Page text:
However, the Soviet government agreed to resume payment of some of the Tsar’s debts (a. o. those contracted to build the Russian railways) after a thirty-year delay if the creditor governments should accept in exchange to officially recognize Soviet Russia, grant her bilateral loans and productive investments.

Here is the British government’s answer:

in Western Europe…, if you lend money to a man and he promises to repay you, you expect that he will repay you. [Another prejudice] is this: you go to a man who has already lent you money, and say, ‘Will you lend me more?’ He says to you, ‘Do you propose to repay me what I gave you?’ And you say, ‘No, it is a matter of principle with me not to repay.’ There is a most extraordinary prejudice in the Western mind against lending any more money in that way.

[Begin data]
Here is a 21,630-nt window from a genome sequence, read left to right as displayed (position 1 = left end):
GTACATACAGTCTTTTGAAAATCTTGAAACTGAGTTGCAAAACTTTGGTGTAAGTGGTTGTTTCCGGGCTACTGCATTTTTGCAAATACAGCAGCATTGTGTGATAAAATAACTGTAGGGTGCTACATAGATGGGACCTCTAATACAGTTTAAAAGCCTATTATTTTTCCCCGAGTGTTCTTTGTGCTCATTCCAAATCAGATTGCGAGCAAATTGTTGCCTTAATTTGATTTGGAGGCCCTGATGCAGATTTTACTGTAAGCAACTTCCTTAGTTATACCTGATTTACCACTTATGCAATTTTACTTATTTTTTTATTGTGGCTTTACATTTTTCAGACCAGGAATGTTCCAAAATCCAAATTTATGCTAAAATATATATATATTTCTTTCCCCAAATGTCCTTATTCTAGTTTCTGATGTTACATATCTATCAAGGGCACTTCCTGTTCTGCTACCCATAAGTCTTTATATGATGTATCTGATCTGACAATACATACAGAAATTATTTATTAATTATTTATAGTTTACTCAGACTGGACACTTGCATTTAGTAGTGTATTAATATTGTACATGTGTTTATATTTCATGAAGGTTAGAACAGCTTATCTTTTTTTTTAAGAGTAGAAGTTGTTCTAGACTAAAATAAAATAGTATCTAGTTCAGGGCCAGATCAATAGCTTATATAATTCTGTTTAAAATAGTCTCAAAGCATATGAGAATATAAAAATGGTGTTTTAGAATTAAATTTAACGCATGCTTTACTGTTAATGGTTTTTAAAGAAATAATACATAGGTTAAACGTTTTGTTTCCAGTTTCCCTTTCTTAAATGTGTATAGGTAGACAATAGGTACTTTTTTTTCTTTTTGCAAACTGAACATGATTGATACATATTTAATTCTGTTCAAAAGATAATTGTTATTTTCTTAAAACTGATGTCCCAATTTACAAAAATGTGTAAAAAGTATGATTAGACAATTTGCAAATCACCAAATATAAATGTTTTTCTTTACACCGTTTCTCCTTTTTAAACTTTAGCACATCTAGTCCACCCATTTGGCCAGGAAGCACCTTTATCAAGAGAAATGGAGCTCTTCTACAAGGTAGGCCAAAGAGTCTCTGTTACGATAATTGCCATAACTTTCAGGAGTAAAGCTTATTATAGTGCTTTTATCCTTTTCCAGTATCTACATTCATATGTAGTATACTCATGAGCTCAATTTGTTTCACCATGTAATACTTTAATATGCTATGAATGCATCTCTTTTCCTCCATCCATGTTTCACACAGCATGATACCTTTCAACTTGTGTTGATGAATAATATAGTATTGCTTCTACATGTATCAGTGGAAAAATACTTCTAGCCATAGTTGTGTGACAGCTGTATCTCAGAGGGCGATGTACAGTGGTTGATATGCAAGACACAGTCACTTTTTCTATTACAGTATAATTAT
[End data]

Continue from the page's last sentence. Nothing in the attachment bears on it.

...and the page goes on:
Soviet representatives, who had already emphasized that their government would not claim compensations for destructions during the civil war even though it could, pointed the capitalist powers’ responsibilities:

The British Premier tells me that, if my neighbour has lent me money, I must pay him back. Well, I agree, in that particular case, in a desire for conciliation; but I must add that if this neighbour has broken into my house, killed my children, destroyed my furniture and burnt my house, he must at least begin by restoring to me what he has destroyed

It is to be noted that during this last discussion the British government acknowledged the theoretical foundations of the doctrine of a revolutionary government’s repudiating debts contracted by a former regime, but refused to implement it, arguing that it would be bad diplomacy: